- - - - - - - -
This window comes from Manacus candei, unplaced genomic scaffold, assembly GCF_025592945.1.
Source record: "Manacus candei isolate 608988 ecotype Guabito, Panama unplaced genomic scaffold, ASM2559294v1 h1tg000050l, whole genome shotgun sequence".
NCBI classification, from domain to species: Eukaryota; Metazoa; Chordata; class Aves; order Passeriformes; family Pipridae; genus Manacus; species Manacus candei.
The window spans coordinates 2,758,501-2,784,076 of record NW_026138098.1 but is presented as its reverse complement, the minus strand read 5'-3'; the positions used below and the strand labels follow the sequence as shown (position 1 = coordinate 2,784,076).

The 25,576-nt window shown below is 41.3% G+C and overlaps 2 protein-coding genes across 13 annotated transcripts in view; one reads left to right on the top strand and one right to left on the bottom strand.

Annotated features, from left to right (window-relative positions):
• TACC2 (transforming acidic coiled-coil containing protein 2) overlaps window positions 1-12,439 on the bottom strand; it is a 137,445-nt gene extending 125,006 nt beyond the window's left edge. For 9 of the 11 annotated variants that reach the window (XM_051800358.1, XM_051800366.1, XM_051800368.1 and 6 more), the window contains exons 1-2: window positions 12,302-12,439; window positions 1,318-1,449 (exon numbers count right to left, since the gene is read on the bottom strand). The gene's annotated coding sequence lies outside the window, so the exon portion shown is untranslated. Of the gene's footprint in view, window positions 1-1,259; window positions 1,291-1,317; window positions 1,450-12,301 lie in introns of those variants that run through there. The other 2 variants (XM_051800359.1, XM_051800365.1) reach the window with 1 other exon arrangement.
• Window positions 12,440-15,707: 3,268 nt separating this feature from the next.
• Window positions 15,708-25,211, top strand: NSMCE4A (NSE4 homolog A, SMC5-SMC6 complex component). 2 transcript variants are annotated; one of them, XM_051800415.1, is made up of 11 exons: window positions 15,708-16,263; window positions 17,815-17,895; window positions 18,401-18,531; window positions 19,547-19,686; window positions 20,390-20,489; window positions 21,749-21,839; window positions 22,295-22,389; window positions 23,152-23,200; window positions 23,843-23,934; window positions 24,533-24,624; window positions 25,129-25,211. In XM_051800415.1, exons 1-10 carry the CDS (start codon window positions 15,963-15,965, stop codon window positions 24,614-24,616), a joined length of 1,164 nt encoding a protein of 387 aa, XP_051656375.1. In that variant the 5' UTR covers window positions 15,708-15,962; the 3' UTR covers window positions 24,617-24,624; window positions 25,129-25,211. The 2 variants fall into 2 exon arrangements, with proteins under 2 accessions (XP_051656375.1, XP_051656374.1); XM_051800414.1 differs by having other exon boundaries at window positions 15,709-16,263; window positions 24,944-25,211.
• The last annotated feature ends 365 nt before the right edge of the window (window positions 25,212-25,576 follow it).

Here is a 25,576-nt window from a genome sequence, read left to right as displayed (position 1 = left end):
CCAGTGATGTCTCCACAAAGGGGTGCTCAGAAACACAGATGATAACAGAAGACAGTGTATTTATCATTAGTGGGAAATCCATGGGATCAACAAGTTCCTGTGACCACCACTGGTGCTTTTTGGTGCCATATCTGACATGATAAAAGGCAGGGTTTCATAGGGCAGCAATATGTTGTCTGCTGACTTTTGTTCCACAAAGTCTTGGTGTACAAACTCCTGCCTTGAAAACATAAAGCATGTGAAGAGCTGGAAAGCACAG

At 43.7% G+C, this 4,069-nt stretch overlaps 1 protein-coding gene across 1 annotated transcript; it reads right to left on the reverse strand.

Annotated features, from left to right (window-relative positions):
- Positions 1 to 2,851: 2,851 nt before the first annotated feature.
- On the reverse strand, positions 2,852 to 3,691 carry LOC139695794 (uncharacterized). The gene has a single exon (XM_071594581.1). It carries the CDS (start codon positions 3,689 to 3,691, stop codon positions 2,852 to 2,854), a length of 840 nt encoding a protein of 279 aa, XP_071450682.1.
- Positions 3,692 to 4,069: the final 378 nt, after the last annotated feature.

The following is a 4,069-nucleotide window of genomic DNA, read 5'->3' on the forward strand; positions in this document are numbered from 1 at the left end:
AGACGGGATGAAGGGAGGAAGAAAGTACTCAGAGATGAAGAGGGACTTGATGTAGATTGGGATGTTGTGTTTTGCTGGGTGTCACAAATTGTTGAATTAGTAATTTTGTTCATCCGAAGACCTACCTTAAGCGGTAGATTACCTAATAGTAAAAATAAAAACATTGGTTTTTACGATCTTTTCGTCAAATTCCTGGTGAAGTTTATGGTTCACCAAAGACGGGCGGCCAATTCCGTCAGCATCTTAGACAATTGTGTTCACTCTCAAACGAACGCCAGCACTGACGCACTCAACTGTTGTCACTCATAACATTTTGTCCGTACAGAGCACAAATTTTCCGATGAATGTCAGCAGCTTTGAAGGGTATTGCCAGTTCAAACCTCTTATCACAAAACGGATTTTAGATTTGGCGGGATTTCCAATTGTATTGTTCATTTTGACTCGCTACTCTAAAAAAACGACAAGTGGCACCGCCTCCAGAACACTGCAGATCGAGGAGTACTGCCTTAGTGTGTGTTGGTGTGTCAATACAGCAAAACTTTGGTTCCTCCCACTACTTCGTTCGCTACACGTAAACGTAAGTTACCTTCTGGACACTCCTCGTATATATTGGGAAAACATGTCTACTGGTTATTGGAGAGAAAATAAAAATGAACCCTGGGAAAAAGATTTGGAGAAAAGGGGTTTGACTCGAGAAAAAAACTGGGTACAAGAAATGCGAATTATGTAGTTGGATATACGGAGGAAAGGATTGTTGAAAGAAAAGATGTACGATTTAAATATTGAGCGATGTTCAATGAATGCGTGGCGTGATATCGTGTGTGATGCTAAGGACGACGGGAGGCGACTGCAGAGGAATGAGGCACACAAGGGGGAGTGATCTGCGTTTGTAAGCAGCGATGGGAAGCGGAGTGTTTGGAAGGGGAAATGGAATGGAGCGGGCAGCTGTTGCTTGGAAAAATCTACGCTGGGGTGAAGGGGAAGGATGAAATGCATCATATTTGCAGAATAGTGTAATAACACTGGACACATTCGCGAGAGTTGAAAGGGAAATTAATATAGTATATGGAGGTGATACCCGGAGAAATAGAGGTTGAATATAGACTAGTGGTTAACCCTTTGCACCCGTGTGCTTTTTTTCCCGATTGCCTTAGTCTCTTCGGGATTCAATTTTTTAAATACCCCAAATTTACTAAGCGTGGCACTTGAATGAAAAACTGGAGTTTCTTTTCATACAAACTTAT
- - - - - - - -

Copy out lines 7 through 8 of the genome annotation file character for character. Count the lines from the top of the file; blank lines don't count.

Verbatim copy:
• TACC2 (transforming acidic coiled-coil containing protein 2) overlaps window positions 1-12,439 on the bottom strand; it is a 137,445-nt gene extending 125,006 nt beyond the window's left edge. For 9 of the 11 annotated variants that reach the window (XM_051800358.1, XM_051800366.1, XM_051800368.1 and 6 more), the window contains exons 1-2: window positions 12,302-12,439; window positions 1,318-1,449 (exon numbers count right to left, since the gene is read on the bottom strand). The gene's annotated coding sequence lies outside the window, so the exon portion shown is untranslated. Of the gene's footprint in view, window positions 1-1,259; window positions 1,291-1,317; window positions 1,450-12,301 lie in introns of those variants that run through there. The other 2 variants (XM_051800359.1, XM_051800365.1) reach the window with 1 other exon arrangement.
• Window positions 12,440-15,707: 3,268 nt separating this feature from the next.